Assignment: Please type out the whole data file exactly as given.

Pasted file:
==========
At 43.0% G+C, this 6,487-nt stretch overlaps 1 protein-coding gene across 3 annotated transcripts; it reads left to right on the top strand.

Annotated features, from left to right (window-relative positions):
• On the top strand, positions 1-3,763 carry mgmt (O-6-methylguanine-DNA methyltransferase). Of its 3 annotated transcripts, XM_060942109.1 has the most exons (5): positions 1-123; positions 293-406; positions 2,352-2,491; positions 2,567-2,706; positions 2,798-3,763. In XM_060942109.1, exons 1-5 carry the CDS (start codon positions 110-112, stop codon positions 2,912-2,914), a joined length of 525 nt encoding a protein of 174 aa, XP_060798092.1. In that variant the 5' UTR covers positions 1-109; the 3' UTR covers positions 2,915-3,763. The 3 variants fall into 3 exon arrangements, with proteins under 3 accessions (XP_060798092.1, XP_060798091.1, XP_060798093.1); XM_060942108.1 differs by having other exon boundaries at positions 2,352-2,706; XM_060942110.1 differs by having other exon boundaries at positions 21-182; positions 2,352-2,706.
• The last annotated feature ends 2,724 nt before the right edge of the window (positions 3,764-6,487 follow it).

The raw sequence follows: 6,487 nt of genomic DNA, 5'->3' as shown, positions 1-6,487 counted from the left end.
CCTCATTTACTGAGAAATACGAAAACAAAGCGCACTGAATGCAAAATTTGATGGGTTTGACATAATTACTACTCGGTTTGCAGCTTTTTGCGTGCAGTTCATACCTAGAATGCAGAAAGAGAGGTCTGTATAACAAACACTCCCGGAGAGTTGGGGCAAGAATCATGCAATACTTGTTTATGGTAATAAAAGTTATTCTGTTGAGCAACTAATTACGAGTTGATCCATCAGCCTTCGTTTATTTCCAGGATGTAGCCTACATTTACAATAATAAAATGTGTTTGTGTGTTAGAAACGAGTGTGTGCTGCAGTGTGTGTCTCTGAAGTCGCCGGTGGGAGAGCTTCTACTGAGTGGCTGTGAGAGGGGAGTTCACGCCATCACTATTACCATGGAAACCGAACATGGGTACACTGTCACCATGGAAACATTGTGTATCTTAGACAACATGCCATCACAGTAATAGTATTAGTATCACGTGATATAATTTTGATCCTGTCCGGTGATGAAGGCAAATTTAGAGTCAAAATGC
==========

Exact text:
At 43.0% G+C, this 6,487-nt stretch overlaps 1 protein-coding gene across 3 annotated transcripts; it reads left to right on the top strand.

Annotated features, from left to right (window-relative positions):
• On the top strand, positions 1-3,763 carry mgmt (O-6-methylguanine-DNA methyltransferase). Of its 3 annotated transcripts, XM_060942109.1 has the most exons (5): positions 1-123; positions 293-406; positions 2,352-2,491; positions 2,567-2,706; positions 2,798-3,763. In XM_060942109.1, exons 1-5 carry the CDS (start codon positions 110-112, stop codon positions 2,912-2,914), a joined length of 525 nt encoding a protein of 174 aa, XP_060798092.1. In that variant the 5' UTR covers positions 1-109; the 3' UTR covers positions 2,915-3,763. The 3 variants fall into 3 exon arrangements, with proteins under 3 accessions (XP_060798092.1, XP_060798091.1, XP_060798093.1); XM_060942108.1 differs by having other exon boundaries at positions 2,352-2,706; XM_060942110.1 differs by having other exon boundaries at positions 21-182; positions 2,352-2,706.
• The last annotated feature ends 2,724 nt before the right edge of the window (positions 3,764-6,487 follow it).

The raw sequence follows: 6,487 nt of genomic DNA, 5'->3' as shown, positions 1-6,487 counted from the left end.
CCTCATTTACTGAGAAATACGAAAACAAAGCGCACTGAATGCAAAATTTGATGGGTTTGACATAATTACTACTCGGTTTGCAGCTTTTTGCGTGCAGTTCATACCTAGAATGCAGAAAGAGAGGTCTGTATAACAAACACTCCCGGAGAGTTGGGGCAAGAATCATGCAATACTTGTTTATGGTAATAAAAGTTATTCTGTTGAGCAACTAATTACGAGTTGATCCATCAGCCTTCGTTTATTTCCAGGATGTAGCCTACATTTACAATAATAAAATGTGTTTGTGTGTTAGAAACGAGTGTGTGCTGCAGTGTGTGTCTCTGAAGTCGCCGGTGGGAGAGCTTCTACTGAGTGGCTGTGAGAGGGGAGTTCACGCCATCACTATTACCATGGAAACCGAACATGGGTACACTGTCACCATGGAAACATTGTGTATCTTAGACAACATGCCATCACAGTAATAGTATTAGTATCACGTGATATAATTTTGATCCTGTCCGGTGATGAAGGCAAATTTAGAGTCAAAATGC